HP hypes Pavilion 14 as 'first full-size' Chromebook

HP Pavilion 14
Is bigger better?

Google and HP are Chromebook fellows now, as the latter introduced its first laptop running the OS Monday.

Dubbed the Pavilion 14, the 'top, in HP's estimation, is about 2 inches wider (diagonally) than any other Chromebook available, giving it a screen size of (you guessed it) 14 inches. HP is billing it as the "world's first full-sized Chromebook."

For the sake of stacking its screen up to those on other Chromebooks, the Acer C7 has an 11.6-inch display, also found on the Samsung Series 3 and Lenovo ThinkPad X131e. The Series 5, another by Samsung, wrangles a 12.1-inch screen.

The 3.96-pound Pavilion is U.S.-bound, available now through hpdirect.com and starting at $329.99. Included in the price is 100GB of free storage on Google Drive for 2 years.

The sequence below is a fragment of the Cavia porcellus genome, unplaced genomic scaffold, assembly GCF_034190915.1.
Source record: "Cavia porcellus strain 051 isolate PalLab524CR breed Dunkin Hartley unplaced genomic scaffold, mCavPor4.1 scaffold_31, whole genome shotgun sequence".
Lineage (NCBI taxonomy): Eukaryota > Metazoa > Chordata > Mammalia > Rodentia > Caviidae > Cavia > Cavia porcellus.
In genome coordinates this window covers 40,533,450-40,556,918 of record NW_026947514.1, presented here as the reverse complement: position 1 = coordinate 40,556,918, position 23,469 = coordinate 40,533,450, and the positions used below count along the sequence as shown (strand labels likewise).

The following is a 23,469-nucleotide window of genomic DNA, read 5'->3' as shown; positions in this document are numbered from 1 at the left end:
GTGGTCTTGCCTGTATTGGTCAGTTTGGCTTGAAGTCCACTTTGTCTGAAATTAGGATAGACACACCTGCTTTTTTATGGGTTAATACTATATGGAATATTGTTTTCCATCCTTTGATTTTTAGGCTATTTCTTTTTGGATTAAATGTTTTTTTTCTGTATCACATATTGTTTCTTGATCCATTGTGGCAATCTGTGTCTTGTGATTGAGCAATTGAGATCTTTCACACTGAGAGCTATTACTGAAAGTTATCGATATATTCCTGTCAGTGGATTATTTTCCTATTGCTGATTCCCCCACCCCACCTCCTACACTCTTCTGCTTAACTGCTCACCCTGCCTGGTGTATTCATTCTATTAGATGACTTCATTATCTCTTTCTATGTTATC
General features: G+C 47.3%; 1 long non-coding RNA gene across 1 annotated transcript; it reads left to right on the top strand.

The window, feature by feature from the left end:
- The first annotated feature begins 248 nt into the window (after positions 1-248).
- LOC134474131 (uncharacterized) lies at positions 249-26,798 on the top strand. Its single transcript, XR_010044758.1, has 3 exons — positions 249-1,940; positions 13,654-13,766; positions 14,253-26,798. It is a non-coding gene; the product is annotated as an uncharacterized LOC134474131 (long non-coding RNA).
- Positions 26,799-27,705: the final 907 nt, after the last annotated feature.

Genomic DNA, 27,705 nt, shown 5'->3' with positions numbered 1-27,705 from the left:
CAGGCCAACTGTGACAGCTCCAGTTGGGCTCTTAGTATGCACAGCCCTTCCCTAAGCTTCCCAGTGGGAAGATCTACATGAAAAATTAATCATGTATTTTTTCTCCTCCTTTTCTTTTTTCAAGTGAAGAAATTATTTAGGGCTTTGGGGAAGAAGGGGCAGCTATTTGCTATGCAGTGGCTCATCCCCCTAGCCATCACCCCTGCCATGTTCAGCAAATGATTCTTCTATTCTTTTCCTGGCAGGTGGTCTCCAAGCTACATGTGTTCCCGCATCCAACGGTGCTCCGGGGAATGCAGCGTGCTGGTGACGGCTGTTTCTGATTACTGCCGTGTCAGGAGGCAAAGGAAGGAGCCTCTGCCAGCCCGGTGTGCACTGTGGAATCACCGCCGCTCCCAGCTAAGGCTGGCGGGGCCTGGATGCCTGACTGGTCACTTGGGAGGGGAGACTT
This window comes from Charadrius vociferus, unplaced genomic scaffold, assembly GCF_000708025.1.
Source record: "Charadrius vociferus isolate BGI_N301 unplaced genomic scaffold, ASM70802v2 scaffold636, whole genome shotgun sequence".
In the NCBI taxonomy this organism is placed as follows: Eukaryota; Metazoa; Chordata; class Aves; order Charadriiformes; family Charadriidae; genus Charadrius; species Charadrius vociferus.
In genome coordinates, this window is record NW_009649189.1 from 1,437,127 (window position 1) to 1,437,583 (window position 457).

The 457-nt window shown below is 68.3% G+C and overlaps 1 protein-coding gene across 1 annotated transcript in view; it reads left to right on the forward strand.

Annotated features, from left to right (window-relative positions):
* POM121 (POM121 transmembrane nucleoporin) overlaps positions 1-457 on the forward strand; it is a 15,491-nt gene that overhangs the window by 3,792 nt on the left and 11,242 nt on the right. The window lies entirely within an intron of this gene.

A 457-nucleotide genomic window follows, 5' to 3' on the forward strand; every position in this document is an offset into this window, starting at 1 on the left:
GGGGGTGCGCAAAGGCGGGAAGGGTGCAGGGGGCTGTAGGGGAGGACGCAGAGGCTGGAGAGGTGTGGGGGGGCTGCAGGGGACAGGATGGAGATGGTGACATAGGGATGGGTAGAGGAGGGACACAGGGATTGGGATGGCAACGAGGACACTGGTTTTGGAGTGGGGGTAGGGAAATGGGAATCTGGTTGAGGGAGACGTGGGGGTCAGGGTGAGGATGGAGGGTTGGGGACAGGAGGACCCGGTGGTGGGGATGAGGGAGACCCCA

Under the hood

We first spotted the Pavilion in a leaked spec sheet last week, a document that turned out to be just about spot on.

HP squeezed an Intel Celeron 847 1.1GHz processor and HD graphics into the Pavilion, plus 16GB of storage via a solid state drive.

Described as "sparkling black" on the outside, the Chromebook comes with the standard ports - an HDMI, three USB 2.0 and an Ethernet jack, plus a combo headphone and microphone jack.

The removable battery can last up to 4 hours and 15 minutes, while memory sits at 2GB DDR3 but is upgradeable to 4GB DDR3.

What's the resolution like on that bigger screen? 1366 x 768, according to the machine's spec sheet, the same as the Series 3.

We're not sure if bigger is really better, but we're glad to see the Chromebook garden starting to welcome more varietals.

Michelle Fitzsimmons

Michelle was previously a news editor at TechRadar, leading consumer tech news and reviews. Michelle is now a Content Strategist at Facebook.  A versatile, highly effective content writer and skilled editor with a keen eye for detail, Michelle is a collaborative problem solver and covered everything from smartwatches and microprocessors to VR and self-driving cars.